It’s unavoidable making comparisons to home when you’re somewhere else. It doesn’t matter if you’re just visiting a nearby city or spending months halfway around the world, you’re bound to notice how things aren’t quite the same as home.
That’s not to say that the differences are bad. Heck if we wanted the same, we wouldn’t leave home. Some of the differences take a little getting used to. Some are just plain funny and others leave you scratching your head wondering “how?” or “why?”
Since we arrived, I’ve been keeping a list of some of the things I’ve noticed that are different than what we’d see or experience in North America. As the list grew, I created categories that I’ll cover in the next few posts.
This first instalment covers some aspects of getting from point A to point B.
A visitor’s first experience once they leave the airport in Buenos Aires is the highway drive into the city. It is literally a blur. You might be inclined to think what stands between your driver and his month-long vacation is your 45-minute drive; something he insists make happen in under 20. Generally, drivers here don’t slow down much for anything – and certainly not for pedestrians. If it’s an uncontrolled intersection (and that’s all there is within the neighbourhoods), pedestrians beware. Thankfully, neighbourhood streets are only about two lanes wide and one direction, which gives pedestrians a fighting chance.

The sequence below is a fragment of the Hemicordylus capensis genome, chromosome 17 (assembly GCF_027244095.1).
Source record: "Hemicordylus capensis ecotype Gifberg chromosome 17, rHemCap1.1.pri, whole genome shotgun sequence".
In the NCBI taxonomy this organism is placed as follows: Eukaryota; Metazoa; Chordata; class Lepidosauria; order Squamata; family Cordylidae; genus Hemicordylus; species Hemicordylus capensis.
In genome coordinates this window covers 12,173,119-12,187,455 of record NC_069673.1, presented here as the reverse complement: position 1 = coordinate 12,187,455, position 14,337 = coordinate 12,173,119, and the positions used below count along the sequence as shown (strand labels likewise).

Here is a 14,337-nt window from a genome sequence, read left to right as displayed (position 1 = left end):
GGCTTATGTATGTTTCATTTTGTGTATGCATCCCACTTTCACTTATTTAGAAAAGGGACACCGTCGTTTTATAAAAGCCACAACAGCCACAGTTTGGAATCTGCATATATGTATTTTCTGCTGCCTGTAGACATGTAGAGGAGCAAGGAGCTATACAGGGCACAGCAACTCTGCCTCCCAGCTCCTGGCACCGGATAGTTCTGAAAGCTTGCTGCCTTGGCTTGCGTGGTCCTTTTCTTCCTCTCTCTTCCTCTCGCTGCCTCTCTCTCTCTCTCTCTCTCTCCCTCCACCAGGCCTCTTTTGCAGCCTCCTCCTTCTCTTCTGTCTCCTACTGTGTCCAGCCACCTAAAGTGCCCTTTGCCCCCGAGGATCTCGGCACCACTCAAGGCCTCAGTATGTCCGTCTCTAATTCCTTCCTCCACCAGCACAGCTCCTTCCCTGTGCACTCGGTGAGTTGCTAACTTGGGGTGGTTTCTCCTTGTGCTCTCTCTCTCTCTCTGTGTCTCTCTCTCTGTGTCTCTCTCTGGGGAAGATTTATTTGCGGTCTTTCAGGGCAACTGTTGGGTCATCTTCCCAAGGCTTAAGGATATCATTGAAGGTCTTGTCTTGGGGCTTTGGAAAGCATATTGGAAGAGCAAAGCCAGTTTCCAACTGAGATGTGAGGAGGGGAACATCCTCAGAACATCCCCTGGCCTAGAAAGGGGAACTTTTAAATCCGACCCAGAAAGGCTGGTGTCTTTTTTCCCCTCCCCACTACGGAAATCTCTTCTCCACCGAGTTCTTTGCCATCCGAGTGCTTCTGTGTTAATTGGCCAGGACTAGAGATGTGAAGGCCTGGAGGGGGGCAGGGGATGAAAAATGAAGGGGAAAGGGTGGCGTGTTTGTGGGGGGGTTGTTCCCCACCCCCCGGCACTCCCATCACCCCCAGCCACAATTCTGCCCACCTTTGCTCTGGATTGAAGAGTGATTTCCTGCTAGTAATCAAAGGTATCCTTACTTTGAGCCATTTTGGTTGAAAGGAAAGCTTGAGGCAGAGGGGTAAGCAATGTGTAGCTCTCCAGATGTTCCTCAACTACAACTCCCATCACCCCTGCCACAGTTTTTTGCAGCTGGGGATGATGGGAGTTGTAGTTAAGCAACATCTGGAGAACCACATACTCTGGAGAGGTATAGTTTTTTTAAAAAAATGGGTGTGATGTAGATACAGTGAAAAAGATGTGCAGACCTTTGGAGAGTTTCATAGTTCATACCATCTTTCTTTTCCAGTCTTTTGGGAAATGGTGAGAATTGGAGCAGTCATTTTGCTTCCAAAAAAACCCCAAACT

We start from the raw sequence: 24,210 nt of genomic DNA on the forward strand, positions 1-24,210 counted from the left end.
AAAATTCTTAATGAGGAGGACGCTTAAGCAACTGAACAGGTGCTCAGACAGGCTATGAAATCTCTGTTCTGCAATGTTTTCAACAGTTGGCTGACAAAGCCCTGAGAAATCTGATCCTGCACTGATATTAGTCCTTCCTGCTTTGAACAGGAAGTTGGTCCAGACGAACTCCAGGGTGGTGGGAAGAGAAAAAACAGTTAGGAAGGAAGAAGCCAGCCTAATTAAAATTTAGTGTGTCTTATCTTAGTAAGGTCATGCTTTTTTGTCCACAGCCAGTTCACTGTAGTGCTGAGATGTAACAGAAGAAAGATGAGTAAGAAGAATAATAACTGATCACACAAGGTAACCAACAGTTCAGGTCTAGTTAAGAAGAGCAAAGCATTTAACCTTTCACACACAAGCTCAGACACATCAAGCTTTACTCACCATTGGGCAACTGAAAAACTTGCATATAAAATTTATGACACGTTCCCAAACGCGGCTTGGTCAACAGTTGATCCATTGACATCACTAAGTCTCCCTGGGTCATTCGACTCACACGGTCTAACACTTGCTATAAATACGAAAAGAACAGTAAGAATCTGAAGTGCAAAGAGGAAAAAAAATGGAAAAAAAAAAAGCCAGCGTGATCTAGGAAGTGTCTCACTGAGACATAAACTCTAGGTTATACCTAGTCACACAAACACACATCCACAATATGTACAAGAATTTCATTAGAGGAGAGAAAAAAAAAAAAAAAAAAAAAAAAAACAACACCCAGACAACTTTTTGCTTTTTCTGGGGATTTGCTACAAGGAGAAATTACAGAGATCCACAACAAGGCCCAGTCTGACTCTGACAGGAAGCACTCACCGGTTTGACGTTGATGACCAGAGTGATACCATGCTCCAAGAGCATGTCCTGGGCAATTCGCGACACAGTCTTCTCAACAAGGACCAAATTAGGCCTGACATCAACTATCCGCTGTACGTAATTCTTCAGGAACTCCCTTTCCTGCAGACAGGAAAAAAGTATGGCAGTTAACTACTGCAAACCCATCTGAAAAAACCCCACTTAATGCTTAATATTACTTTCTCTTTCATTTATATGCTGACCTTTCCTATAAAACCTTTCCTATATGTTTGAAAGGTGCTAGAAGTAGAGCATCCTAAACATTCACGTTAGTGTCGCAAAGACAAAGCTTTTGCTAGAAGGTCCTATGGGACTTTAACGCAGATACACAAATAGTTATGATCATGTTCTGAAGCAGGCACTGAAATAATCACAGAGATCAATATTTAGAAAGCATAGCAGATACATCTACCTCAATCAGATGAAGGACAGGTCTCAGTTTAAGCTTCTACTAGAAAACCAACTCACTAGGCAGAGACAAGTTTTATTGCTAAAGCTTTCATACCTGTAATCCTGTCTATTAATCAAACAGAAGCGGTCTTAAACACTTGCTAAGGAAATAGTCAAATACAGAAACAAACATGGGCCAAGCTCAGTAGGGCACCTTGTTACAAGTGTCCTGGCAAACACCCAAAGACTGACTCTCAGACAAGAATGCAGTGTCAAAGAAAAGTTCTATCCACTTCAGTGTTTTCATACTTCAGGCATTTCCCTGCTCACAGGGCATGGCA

The flow of traffic here is very organic. The painted lines that I’ve come to know in North America as lane dividers are mere suggestions in Argentina. Here many drivers prefer to fully straddle the painted line and I don’t mean as part of some extended, 10 kilometre lane change. Others believe that if there are three marked “lanes,” than no doubt five cars can travel at breakneck speed side-by-each. Let’s assume the lines were were painted in English and the language barrier prevents them from understanding.